Twitter's Head of Trust and Safety, Del Harvey, announced the move in a blog post titled "We hear you" today, writing "we're not blind to the reality of abusive tweets."
The move follows an online petition on Change.org calling for the company to act after hundreds of rape threats were directed at Caroline Criado-Perez, an activist who campaigned to keep women on UK banknotes.
Back in January then-Prime Minister Julia Gillard called on Twitter to do something about bullying, saying many people had been "riddled with the feeling of humiliation in front of hundreds of thousands of people" because of the way social media environments worked.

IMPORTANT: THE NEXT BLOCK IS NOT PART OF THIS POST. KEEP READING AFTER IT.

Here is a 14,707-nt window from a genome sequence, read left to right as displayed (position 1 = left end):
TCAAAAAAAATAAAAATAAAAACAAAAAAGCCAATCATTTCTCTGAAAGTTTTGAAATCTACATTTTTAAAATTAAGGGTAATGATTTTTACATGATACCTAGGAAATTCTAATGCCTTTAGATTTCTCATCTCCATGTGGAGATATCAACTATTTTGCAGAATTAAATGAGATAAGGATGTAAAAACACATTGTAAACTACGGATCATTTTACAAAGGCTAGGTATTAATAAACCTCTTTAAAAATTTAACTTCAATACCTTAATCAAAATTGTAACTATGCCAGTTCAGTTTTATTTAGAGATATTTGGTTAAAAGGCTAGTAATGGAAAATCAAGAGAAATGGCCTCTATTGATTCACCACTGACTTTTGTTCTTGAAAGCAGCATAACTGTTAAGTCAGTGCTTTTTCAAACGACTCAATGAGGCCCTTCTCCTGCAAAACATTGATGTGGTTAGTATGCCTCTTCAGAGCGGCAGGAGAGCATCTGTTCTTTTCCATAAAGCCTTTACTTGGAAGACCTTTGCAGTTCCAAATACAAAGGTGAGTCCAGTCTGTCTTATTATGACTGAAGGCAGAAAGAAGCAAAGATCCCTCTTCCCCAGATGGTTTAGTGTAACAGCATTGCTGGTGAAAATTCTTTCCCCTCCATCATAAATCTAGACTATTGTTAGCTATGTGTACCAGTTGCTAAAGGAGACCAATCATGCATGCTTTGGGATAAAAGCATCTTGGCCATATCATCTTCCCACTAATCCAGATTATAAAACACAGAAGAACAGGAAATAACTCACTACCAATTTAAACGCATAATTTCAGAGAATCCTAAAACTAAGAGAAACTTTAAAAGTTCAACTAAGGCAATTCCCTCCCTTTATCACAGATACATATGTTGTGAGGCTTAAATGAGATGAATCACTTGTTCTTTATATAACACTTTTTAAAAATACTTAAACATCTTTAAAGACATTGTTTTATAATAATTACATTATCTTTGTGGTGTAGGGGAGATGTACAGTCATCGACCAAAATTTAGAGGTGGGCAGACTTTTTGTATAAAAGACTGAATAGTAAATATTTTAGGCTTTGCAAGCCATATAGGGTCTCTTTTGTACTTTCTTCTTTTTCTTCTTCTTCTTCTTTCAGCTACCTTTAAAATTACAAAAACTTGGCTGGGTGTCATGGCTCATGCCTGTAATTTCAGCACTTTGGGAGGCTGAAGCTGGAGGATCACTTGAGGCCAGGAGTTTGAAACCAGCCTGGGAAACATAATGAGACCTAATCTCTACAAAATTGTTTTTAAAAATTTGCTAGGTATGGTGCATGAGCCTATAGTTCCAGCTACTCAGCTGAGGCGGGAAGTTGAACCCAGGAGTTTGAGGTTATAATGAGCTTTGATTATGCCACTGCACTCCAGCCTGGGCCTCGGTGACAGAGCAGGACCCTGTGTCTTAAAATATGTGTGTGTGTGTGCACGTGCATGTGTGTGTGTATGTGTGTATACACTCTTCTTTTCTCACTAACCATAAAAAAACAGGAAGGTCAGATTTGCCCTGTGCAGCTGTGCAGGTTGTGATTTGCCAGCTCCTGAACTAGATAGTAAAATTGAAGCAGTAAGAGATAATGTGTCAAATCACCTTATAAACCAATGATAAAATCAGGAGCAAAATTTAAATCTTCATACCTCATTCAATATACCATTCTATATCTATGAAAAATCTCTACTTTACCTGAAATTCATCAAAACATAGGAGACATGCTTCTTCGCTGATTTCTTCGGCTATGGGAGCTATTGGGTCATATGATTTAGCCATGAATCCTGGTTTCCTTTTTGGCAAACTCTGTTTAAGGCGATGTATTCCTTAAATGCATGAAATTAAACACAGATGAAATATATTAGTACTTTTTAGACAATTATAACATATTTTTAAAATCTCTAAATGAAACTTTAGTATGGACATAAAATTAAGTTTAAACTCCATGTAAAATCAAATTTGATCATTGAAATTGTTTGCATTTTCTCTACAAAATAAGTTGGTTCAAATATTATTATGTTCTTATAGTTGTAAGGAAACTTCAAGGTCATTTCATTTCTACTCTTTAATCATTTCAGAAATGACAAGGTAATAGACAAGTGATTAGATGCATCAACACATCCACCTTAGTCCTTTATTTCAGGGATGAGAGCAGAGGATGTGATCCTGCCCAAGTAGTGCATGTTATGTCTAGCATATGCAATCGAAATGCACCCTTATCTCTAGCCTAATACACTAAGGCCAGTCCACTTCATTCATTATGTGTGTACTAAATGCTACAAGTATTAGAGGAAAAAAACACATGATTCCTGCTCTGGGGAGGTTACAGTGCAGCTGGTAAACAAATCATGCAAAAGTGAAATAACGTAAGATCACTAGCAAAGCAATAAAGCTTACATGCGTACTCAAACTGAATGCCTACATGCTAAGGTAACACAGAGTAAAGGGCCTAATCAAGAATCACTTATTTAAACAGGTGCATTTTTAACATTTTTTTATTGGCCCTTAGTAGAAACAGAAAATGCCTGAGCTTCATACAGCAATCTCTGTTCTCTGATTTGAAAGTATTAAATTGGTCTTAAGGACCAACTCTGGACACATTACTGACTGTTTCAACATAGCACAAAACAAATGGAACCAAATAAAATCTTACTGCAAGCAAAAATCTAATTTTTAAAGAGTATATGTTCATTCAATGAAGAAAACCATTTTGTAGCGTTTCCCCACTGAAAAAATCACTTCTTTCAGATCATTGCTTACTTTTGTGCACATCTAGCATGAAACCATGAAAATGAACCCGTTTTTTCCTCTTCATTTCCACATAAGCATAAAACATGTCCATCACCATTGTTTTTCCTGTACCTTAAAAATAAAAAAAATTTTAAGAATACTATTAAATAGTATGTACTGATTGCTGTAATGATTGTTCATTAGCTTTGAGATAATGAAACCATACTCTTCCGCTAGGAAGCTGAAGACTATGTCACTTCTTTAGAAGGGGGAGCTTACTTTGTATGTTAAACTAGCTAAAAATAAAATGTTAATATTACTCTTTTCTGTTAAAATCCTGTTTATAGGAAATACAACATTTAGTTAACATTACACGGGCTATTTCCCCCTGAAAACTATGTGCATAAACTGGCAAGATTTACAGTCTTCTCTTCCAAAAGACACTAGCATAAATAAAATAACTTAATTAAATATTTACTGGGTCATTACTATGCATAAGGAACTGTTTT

"While manually reviewing every Tweet is not possible due to Twitter’s global reach and level of activity, we use both automated and manual systems to evaluate reports of users potentially violating our Twitter Rules. These rules explicitly bar direct, specific threats of violence against others and use of our service for unlawful purposes, for which users may be suspended when reported."
The petition has garnered nearly 100,000 signatures, with the petition reading "[Twitter's] current reporting system is below required standards", and users are being forced to "search for details on how to report someone for abuse".
Twitter introduced an abuse-reporting button to its iPhone and mobile versions three weeks ago, while the functionality is on its way to desktop and Android users in the near future.